But her impact, whether one considers it to have been positive or negative, was genuinely game-changing, partly because of the irreversible pivot of the British economy towards a low-tax, high growth model, but primarily because of her stamp on the global stage, and the partnership with President Ronald Reagan which emancipated the hundreds of millions of people living behind the Iron Curtain.

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Mr McGuinness was not unusual in global terms when he transitioned from violence to politics. What was unusual, though, is the respect he managed to command from his opponents when he was seen to genuinely complete that transition and become a man of peace and reconciliation.

As well as being one half of what was famously described as the Chuckle Brothers, with Unionist stalwart Ian Paisley, Mr McGuinness became trusted and respect by those who had suffered pain at the hands of the IRA – some polls showed his approval ratings amongst the Unionist community to be favourably comparable to those of their own leaders. It is not unreasonable to say that if there had been no Martin McGuinness, Northern Ireland would not be the largely peaceful place it is today.

Nigel Farage and Alex Salmond are, self-evidently, cut from a different cloth in their efforts at statecraft. Mr Farage was and remains variably a figure of fun, of ridicule, of hate. But he, more than Boris Johnson or Michael Gove or Dominic Cummings, is Mr Brexit.

His long, plucky campaign, with a gradual build-up of support and threat to the Tory party’s voter base, created the conditions where then Prime Minister David Cameron had no choice but to pledge a referendum on European Union membership in his 2015 general election manifesto. Presuming he would lead another coalition with the Lib Dems, and further presuming that the price of it would be to scrap the referendum, there seemed little risk. The rest, as we know, is history.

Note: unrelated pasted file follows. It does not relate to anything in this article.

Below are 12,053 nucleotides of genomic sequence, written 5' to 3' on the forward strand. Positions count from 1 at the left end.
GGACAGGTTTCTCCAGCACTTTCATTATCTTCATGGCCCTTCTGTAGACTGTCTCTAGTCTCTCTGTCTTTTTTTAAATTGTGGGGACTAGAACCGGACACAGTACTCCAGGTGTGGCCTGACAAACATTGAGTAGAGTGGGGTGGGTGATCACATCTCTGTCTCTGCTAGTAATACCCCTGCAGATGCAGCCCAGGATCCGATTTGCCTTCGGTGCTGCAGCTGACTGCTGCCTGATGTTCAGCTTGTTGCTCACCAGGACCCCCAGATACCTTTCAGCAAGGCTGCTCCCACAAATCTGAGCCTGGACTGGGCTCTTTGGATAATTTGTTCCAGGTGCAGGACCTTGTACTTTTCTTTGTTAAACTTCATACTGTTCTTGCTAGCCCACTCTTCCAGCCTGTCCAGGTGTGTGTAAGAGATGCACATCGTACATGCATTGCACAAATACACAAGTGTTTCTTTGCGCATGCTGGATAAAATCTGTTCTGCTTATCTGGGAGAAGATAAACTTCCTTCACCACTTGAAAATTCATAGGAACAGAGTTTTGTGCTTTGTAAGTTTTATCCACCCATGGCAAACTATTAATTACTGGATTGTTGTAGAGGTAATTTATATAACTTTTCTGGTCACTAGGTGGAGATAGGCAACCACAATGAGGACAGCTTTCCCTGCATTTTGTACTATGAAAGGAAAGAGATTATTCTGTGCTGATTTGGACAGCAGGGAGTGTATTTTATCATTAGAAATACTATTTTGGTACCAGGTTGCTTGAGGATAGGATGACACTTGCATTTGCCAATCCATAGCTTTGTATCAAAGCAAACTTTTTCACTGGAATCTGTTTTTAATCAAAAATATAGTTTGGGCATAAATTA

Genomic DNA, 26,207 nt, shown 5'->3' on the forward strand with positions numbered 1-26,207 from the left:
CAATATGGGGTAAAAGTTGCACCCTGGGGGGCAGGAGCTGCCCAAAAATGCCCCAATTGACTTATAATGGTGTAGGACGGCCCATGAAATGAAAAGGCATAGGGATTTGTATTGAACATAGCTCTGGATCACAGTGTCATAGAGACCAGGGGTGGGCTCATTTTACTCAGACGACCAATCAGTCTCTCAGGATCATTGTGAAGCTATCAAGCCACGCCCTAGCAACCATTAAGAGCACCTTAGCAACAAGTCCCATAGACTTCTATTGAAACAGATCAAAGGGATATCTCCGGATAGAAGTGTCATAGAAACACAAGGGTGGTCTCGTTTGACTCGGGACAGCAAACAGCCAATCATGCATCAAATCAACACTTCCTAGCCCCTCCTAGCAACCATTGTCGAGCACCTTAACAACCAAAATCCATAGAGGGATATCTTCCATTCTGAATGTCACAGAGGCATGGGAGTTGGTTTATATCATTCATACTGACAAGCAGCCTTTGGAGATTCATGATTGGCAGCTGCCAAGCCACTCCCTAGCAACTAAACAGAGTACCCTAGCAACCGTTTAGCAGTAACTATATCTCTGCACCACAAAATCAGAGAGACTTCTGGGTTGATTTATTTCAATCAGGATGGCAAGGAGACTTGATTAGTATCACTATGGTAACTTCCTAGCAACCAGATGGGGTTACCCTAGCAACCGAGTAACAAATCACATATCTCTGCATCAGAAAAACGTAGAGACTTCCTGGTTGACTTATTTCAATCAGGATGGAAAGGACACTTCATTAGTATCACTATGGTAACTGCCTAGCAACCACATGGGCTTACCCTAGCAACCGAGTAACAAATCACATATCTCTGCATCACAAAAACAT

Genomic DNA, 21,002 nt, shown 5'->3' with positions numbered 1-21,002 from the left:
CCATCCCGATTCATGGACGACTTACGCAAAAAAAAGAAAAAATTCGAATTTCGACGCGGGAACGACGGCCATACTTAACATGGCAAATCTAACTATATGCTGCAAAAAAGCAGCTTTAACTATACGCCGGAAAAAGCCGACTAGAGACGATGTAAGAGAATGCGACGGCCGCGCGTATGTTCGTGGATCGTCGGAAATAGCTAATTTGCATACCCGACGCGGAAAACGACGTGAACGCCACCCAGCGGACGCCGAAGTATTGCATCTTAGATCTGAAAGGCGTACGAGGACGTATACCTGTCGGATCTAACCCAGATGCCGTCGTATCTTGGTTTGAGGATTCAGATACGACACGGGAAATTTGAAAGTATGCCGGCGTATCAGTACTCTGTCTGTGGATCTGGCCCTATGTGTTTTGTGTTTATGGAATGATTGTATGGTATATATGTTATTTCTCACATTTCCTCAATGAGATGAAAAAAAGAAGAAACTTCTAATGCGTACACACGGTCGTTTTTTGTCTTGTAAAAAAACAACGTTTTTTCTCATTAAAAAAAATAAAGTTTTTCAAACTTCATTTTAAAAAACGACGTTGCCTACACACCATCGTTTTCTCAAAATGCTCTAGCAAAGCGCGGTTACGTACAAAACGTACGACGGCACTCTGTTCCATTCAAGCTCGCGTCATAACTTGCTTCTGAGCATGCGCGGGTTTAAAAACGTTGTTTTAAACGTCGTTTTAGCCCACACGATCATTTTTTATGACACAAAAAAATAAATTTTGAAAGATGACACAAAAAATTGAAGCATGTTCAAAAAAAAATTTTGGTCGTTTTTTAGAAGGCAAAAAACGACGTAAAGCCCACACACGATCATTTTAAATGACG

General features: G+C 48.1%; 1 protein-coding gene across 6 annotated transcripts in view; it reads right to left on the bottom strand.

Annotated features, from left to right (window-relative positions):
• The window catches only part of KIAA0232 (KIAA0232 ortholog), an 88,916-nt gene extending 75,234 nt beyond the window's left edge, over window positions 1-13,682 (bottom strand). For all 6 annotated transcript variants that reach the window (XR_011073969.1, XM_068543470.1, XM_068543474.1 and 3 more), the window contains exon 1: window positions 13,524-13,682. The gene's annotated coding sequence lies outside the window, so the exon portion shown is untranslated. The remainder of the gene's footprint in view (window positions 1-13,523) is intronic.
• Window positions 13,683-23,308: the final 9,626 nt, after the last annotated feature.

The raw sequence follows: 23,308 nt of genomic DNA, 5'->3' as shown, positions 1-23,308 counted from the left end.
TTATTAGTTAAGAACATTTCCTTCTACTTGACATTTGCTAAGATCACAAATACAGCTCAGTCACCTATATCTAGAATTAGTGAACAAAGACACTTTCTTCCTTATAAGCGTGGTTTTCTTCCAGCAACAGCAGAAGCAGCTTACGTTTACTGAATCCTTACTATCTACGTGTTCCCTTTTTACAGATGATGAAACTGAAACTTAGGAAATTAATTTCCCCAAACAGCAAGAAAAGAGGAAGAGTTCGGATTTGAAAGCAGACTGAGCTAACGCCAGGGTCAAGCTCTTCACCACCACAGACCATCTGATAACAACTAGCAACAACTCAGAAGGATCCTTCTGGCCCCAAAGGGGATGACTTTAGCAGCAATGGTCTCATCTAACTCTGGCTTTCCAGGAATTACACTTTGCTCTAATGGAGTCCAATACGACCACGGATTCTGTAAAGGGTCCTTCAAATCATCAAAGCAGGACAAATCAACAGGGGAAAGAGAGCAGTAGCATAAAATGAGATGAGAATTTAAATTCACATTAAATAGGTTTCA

It may be fair to say that Mr Farage played a tangential role in the referendum result itself, but without him there would not have been a referendum, and the UK would still be in the EU.

Mr Salmond did not reach the heights of Mr Farage, in that his referendum ended in failure, but his ability to bring the centre with him in large numbers has changed the face of Scottish constitutional politics forever. Twenty-five per cent of a population is easier to ignore; fifty per cent is not.

Mr Salmond’s campaign has left us with a divided country, and the inevitability that the question will have to be asked again. The options on the table, next time, are likely to be independence or a reconstructed Union, and in either case the fabric of the UK will again change forever.

Blair. Thatcher. McGuinness. Farage. Salmond. All yesterday’s leaders, but all genuine impact players. Who are today’s, and tomorrow’s?

We need them, now, to emerge. With a country in need of great change, we need great people to be called to lead, to change, to create an enduring legacy. Whether we agree with them or not.

• Andy Maciver is Director of Message Matters

Our columns are a platform for writers to express their opinions. They do not necessarily represent the views of The Herald.